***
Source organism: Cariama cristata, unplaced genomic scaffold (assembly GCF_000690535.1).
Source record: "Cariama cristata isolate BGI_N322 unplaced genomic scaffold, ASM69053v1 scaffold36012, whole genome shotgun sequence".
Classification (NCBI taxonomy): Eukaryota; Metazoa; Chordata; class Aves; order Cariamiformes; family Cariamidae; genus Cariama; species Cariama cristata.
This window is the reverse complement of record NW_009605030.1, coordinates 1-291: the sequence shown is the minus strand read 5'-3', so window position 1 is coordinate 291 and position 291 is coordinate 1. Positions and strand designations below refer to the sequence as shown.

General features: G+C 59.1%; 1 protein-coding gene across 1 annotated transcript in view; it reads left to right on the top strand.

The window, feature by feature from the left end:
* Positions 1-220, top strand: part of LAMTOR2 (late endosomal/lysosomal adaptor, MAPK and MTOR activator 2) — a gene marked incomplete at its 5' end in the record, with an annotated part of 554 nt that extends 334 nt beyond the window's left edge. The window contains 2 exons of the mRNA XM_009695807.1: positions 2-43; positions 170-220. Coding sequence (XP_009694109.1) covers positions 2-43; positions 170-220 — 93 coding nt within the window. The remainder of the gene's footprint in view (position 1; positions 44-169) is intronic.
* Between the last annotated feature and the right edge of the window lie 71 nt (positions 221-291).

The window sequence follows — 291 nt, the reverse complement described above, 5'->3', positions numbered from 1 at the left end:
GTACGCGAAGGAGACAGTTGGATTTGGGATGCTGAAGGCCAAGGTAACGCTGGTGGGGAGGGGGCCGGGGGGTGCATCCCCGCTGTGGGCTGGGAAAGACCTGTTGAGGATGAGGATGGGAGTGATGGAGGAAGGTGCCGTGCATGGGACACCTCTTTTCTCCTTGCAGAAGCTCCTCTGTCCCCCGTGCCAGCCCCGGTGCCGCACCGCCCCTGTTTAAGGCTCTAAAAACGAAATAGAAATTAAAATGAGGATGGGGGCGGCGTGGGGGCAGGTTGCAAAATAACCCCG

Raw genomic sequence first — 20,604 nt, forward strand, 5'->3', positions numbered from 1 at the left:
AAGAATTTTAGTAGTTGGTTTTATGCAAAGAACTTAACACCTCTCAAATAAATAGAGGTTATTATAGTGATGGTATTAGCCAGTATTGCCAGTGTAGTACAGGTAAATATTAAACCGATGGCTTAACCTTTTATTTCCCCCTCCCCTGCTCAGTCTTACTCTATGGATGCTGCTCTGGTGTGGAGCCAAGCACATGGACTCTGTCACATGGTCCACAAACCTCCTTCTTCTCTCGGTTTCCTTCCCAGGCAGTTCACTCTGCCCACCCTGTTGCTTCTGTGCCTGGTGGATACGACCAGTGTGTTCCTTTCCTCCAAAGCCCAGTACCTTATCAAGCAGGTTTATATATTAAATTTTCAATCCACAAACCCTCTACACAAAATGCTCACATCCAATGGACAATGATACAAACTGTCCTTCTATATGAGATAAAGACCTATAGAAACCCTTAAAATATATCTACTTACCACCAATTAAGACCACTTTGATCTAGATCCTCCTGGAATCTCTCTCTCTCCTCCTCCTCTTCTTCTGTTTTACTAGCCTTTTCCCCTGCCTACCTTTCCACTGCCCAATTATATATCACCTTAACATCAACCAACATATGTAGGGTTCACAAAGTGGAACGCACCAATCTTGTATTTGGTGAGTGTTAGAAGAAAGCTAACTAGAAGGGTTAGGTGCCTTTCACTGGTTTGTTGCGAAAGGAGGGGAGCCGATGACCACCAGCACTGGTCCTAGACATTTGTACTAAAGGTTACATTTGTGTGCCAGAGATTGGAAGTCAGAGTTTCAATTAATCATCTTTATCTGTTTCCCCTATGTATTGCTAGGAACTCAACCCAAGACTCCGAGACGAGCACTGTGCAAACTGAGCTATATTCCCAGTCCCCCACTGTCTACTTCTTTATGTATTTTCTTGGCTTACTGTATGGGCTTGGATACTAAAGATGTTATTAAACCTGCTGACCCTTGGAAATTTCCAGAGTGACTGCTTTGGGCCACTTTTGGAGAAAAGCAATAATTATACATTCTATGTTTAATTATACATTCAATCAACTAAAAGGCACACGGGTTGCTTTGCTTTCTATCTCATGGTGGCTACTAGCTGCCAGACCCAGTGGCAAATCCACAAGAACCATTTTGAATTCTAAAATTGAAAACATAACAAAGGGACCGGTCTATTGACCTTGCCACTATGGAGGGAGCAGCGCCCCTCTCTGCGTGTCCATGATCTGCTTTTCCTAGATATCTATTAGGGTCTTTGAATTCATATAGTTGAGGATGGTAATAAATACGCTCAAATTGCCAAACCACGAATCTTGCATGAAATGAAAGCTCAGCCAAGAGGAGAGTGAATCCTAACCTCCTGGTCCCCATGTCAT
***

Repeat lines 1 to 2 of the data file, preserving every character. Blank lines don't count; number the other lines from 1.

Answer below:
Source organism: Cariama cristata, unplaced genomic scaffold (assembly GCF_000690535.1).
Source record: "Cariama cristata isolate BGI_N322 unplaced genomic scaffold, ASM69053v1 scaffold36012, whole genome shotgun sequence".